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Chapter 3 Android Application Development Processes and Tool Chains for Intel® Architecture

This chapter introduces Android† application development on Intel hardware platforms. Developing Android system applications requires some special development, debugging, and performance analysis tools, and the development environment and object formats are different from those of general-purpose desktop computers. Before developing Android applications, we need to learn about the development process of Android system applications.

Android provides a whole set of tool chains (toolsets) for application development.

Early versions of the Android OS supported ARM hardware platforms and started supporting Intel® Atom™ hardware platforms from Android 2.3 (Gingerbread). To support application development on Intel Atom architecture, Intel has added important plug-ins, libraries, and

other auxiliary modules to work in conjunction with Android tool chains. In addition, to help developers to get the performance advantages of Intel hardware, Intel has made available development tools such as compilers and Intel® Graphic Performance Analyzer.

This chapter describes the general processes and methods for Android application development on Intel Atom platforms. The methods to achieve optimized performance and low energy consumption using special Intel tools will be introduced in subsequent chapters.

Android Application Development

The following sections describe the development environment, development process, debugging, and simulation of Android systems.

Development Environment of Android Applications

As we mentioned earlier, software development for general-purpose computers is always achieved through native compilation or development. In general, embedded systems are not compatible with the local development environment and so software development is usually done with cross-development.

Cross-Development

The typical cross-development configuration is shown in Figure 3-1. The crossdevelopment environment is built on the development, or host, machine. Usually the host machine is a general-purpose computer such as a PC. The corresponding embedded system is called the target machine. Target machines can be any of the numerous kinds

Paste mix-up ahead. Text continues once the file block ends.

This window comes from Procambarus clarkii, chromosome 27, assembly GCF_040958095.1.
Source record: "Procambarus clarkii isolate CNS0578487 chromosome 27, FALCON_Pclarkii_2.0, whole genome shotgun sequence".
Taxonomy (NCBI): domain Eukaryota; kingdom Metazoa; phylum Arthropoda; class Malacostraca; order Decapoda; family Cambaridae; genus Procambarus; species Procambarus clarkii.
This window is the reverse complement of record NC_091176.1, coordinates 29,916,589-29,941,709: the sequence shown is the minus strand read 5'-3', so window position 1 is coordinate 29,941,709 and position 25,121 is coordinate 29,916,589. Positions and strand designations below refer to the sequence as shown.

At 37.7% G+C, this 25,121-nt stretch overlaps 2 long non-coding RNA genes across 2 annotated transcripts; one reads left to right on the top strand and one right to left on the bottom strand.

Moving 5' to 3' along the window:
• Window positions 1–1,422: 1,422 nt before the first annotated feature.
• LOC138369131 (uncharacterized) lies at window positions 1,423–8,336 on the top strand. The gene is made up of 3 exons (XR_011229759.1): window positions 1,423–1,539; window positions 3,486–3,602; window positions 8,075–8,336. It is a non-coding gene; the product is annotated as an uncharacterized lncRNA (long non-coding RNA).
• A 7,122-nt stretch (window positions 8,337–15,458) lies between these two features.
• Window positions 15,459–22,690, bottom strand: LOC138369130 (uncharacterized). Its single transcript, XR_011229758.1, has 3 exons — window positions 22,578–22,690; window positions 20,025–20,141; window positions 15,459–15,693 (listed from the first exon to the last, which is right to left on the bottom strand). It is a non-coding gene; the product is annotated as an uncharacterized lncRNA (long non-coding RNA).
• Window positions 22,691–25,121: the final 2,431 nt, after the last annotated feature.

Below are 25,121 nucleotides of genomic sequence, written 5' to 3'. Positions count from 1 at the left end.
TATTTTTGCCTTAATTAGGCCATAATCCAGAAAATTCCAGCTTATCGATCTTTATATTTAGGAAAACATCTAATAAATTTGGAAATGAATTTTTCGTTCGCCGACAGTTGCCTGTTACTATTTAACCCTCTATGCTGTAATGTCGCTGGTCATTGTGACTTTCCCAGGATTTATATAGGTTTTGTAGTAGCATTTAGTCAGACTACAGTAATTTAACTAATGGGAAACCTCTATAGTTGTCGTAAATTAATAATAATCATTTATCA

of embedded devices such as mobile phones, tablets, and so on. They may also be special evaluation boards or software-based emulators for development provided by embedded system manufacturers. During development, cross-compilation, assembly, and linking tools on the host machine are used to produce binary code that is executable on the target machine; then the executable files are downloaded and run on the target machine. The cross-development method is not only required for compilation but also for debugging.

Figure 3-1. Cross-development configuration of embedded systems

The main reason why cross-development was adopted for embedded systems is that native compilation usually cannot be done effectively on the target machine.

First, the hardware of the target machine is often unavailable or unstable during the development process. Second, there is a lack of complete native compilation tools on the target machine platform. Third, the performance of the target machine is insufficient, resulting in slow compilation. Software compilation on embedded systems is more time consuming than on desktop computers because it requires not only compilation of applications but also compilation of library dependencies and OS kernels. For example, compiling a Linux† kernel on an Intel® Pentium® 4 processor-based PC takes more than 10 minutes. The main hardware factors determining the compiling speed include CPU speed, memory capacity, and file system I/O speed. On these factors, embedded systems usually perform worse than PCs. This results in low efficiency of native compilation on target machines. The cross-development method is always adopted for embedded systems, such as cross-compilation (including cross-linking) and cross-debugging.

Because of the differences between the host machine and the target machine in their configurations, functions, system structure, and operating environments, they are usually connected via serial port, parallel port, USB, or Ethernet connection cables. Toolsets, including encoder, compiler, connector, debugging tool, and software configuration management tool, are installed on the host machine.

Generally, the host machine and the target machine are different in the following aspects:

• Different structure: usually, the host machine is an Intel architecture system while the target machine might be Intel or non-Intel architecture system structure such as ARM or MIPS.

• Different processing capacities: usually, the processing speed and storage capacity of the host machine are better than those of the target machine.

• Different operating systems: usually, a general OS runs on the host machine while an Android OS runs on the target machine.

• Different output methods: compared with the host machine, the input and output functions of the target machine are less capable.

For some Android systems, these characteristics may not exist or are insignificant.

Take the development of an Intel Atom system for example. The host machine and

the target machine use the same system Intel architecture structure. Of course, the instruction sets might be different. For example, the host machine (such as the Intel® Core™ 2 Duo processor) might be compatible with SSE4, while the Intel Atom processor only supports SSE3 .We should consider the instruction set for the target machine

during compilation. Considering the limited resources of most Intel Atom systems, we recommend the cross-development method.

 
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